The Measurement and Modelling of Blood Glucose Dynamics in Man.
Doctoral thesis, University of London.
The aim of the work presented in this thesis is to establish a mathematical model for use in the study of blood glucose dynamics and their disorders in man. A large number of models have been developed that represent various aspects of blood glucose dynamics and of these the majority have been attempts to provide a mathematical description of glucose tolerance test curves. Most of these models have no immediate clinical application and have also failed to provide any real insight into the system that controls the flow of glucose into and from the blood glucose compartment. To do this a mathematical model must be formulated that approximates to an isomorphic description of the glucose regulatory system. Such a model must be based on sound biochemical and physiological knowledge. However, the complexity of the glucose system is such that complete simulation is not possible. In this study, a model has been developed and is described that places particular emphasis upon the role of the liver in controlling blood glucose dynamics. Compartments are provided for glucose, glucose-6-phosphate, and glycogen which are the dominant metabolic substrates. Mass balance equations have been written in terms of the enzymatic reactions that are involved in glucose transport and substrate kinetics. Insulin and glucagon hormonal controllers have also been incorporated. The model has been tested by inputs representing intravenous glucose infusion, intravenous glucose, insulin and glucagon injection. The model appears to simulate in general terms experimental data, and has yielded information about both the system structure and the enzyme dynamics involved. Of particular importance is the evidence that fine control of the glucose system is an intrinsic function of the enzyMe systems and that only coarse control of the system is provided by the hormonal environment.Little work has been done in this field, but the present model is unlike any previous model in that the inherent non-linearities of the metabolic system are developed from known enzymological data. The approach illustrates the possible value of using kinetic data obtained from -in -vitro, experiments in predicting physiological changes within the in vivo system. It is considered that mathematical models of this type can provide the biomedical scientist with insight into the functioning of metabolic systems and highlight areas of weak knowledge.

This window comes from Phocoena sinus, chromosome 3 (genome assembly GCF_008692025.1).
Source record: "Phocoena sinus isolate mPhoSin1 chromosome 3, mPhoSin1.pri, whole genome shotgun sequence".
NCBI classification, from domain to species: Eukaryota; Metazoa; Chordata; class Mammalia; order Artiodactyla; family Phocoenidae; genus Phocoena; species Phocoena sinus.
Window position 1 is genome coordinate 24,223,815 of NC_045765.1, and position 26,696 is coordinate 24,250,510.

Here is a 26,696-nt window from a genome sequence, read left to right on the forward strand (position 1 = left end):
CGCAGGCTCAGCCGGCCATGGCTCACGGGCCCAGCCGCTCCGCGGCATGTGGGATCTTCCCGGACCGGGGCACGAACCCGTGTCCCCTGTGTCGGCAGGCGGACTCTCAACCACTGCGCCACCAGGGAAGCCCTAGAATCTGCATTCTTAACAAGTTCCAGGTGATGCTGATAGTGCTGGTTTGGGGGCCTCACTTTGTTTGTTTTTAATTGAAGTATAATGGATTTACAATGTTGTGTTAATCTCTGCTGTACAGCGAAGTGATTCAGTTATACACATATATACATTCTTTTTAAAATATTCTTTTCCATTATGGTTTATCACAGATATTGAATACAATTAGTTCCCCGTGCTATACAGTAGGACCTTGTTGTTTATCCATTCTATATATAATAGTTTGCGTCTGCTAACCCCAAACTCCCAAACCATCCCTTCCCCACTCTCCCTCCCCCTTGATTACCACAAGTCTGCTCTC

|Title:||The Measurement and Modelling of Blood Glucose Dynamics in Man.|
|Open access status:||An open access version is available from UCL Discovery|
|Additional information:||Thesis digitised by British Library EThOS. One image has been removed due to third party copyright.|
|UCL classification:||UCL > School of Life and Medical Sciences|
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